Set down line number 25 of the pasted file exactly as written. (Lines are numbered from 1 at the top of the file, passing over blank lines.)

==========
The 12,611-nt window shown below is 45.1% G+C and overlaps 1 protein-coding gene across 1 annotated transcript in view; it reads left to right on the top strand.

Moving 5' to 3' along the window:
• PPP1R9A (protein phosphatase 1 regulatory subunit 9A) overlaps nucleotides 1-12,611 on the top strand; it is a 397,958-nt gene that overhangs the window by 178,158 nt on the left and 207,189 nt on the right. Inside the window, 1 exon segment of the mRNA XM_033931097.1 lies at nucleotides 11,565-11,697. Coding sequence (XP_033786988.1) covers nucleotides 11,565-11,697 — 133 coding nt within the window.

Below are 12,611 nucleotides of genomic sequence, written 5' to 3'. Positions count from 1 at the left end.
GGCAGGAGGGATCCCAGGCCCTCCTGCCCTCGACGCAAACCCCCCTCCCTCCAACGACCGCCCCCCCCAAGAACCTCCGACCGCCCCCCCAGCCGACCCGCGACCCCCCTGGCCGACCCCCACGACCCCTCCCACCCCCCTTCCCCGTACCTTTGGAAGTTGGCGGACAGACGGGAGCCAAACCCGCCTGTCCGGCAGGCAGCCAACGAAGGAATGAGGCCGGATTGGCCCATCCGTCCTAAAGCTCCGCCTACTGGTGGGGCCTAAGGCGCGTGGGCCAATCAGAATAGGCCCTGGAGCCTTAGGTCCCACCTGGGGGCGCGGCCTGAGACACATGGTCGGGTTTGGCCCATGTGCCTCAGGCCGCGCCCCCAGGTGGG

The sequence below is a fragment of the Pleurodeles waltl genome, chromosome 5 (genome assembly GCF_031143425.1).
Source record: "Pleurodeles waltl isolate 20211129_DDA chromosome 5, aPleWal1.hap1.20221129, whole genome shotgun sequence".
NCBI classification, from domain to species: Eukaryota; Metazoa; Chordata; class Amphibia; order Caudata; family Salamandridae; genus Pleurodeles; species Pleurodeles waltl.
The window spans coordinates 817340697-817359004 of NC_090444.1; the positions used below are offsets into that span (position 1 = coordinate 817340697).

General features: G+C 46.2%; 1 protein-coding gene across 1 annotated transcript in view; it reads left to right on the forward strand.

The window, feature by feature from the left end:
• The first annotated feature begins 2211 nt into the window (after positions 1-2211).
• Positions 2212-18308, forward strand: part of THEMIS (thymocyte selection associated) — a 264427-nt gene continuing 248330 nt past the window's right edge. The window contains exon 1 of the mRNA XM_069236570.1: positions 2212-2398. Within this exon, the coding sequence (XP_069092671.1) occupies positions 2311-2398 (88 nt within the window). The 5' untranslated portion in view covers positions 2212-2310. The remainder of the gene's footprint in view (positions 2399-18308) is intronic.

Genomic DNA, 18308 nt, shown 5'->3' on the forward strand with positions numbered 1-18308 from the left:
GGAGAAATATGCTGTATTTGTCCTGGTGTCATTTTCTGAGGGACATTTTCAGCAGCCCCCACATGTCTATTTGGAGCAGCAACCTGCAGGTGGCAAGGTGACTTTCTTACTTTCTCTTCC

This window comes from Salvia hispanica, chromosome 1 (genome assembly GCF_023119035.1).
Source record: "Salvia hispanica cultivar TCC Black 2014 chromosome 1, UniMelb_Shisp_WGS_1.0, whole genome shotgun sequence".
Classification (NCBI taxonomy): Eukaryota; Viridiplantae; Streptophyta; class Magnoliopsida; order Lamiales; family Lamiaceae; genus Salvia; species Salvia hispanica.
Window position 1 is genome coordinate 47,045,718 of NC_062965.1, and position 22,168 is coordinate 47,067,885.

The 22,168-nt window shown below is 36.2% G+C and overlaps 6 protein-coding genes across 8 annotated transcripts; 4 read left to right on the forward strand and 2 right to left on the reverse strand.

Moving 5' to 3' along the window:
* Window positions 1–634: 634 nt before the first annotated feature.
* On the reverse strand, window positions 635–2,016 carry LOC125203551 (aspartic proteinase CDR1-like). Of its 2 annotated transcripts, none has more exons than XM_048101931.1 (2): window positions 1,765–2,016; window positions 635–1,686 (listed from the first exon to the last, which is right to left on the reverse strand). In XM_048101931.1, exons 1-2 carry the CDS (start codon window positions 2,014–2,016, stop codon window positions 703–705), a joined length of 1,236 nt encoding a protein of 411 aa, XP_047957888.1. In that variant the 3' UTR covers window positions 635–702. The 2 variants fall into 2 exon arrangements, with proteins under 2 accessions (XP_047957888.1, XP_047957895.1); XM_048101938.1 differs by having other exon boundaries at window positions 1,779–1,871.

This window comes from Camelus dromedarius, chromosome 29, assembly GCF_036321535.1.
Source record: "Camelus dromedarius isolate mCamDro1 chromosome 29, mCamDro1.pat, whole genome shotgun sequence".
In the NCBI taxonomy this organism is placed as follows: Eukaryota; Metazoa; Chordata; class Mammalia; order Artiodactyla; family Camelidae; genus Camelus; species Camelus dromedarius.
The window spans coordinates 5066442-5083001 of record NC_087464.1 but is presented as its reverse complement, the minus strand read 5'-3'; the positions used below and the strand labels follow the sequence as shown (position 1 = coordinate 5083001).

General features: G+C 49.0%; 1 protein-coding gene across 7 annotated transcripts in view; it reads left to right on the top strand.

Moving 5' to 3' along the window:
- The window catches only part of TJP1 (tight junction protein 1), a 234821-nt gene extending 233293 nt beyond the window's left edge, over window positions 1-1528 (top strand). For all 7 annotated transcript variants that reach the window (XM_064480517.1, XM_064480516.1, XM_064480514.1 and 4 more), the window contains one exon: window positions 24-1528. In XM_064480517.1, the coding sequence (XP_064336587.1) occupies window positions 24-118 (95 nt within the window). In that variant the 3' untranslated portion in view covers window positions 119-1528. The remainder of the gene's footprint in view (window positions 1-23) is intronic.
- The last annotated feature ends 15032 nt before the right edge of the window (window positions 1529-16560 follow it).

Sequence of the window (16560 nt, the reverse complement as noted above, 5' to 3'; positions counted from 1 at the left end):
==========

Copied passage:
Source record: "Camelus dromedarius isolate mCamDro1 chromosome 29, mCamDro1.pat, whole genome shotgun sequence".